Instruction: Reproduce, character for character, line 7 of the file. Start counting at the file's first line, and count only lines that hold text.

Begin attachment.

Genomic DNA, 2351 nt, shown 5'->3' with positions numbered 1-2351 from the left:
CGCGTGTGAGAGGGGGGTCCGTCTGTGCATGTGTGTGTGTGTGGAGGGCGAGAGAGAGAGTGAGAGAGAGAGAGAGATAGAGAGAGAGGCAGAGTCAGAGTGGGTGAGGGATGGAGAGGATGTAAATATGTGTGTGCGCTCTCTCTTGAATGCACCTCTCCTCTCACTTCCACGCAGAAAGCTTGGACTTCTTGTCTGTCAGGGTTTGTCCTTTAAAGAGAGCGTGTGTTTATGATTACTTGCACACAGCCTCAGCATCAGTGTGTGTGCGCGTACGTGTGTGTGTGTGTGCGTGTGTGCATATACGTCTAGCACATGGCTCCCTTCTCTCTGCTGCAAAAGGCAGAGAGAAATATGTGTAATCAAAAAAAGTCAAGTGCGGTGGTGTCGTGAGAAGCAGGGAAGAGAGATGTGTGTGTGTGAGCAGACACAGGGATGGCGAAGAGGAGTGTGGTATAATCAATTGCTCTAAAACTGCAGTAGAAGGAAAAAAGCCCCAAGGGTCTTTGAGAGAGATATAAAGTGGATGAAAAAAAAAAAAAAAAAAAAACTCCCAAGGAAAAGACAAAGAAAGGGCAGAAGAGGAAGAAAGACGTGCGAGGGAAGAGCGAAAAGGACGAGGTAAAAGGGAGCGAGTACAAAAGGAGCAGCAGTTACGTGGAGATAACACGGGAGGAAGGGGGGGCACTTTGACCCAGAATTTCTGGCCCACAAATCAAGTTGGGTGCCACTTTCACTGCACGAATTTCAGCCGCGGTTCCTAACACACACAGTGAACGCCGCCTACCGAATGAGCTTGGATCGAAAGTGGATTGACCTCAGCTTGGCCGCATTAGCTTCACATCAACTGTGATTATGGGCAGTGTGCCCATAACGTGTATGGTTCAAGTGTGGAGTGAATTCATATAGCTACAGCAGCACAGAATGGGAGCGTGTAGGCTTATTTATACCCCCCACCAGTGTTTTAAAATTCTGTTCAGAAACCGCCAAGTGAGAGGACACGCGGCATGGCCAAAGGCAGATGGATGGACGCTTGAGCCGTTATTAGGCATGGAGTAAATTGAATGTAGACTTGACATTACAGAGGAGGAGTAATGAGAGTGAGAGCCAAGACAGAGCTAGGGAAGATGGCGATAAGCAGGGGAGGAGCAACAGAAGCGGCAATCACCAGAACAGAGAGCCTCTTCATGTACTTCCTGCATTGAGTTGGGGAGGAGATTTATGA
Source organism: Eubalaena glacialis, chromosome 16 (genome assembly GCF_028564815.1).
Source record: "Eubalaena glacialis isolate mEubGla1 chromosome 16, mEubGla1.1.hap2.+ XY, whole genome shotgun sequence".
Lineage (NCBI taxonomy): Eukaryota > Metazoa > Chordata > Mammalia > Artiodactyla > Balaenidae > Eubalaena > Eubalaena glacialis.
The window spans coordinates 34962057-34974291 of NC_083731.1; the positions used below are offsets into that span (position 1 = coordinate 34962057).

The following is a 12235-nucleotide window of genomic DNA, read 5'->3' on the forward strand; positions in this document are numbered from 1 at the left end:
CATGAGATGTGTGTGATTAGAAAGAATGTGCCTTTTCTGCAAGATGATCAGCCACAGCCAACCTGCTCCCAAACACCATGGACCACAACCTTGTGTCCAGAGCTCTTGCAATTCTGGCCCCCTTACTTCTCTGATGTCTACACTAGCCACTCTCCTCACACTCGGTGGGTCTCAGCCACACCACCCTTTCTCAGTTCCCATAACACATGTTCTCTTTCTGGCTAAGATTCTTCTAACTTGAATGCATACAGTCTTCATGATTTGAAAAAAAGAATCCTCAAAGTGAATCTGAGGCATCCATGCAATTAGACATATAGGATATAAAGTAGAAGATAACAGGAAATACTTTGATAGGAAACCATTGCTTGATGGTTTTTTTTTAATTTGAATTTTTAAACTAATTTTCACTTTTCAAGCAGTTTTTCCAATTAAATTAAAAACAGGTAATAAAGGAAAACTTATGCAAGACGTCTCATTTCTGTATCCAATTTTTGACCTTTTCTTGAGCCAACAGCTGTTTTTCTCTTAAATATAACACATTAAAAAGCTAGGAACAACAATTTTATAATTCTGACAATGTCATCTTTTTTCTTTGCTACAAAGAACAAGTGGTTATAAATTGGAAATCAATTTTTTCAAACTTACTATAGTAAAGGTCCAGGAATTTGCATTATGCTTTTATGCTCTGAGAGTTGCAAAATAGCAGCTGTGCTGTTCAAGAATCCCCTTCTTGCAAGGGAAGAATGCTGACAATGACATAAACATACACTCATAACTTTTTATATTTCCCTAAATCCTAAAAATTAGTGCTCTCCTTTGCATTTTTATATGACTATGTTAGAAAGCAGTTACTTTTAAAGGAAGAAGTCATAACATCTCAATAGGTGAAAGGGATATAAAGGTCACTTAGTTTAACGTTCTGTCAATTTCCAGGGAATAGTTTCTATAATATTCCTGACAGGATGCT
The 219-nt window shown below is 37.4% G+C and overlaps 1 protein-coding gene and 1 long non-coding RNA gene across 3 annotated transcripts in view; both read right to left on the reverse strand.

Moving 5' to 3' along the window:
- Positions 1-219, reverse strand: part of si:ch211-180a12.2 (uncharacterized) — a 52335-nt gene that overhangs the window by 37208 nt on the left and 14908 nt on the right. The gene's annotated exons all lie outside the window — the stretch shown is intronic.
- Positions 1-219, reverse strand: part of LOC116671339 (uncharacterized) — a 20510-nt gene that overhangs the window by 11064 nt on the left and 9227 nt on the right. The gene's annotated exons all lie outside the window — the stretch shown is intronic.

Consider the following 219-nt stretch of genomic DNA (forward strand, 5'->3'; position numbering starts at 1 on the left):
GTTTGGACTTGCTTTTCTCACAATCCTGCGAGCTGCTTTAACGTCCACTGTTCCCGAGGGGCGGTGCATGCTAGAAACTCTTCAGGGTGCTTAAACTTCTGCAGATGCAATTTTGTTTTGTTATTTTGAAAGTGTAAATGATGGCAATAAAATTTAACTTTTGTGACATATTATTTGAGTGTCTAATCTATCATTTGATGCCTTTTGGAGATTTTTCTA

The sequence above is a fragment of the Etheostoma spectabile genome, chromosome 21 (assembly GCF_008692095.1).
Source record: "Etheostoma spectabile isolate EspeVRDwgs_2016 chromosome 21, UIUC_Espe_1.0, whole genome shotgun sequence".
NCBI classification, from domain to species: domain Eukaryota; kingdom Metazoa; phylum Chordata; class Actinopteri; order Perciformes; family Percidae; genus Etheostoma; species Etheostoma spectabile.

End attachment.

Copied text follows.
The following is a 12235-nucleotide window of genomic DNA, read 5'->3' on the forward strand; positions in this document are numbered from 1 at the left end: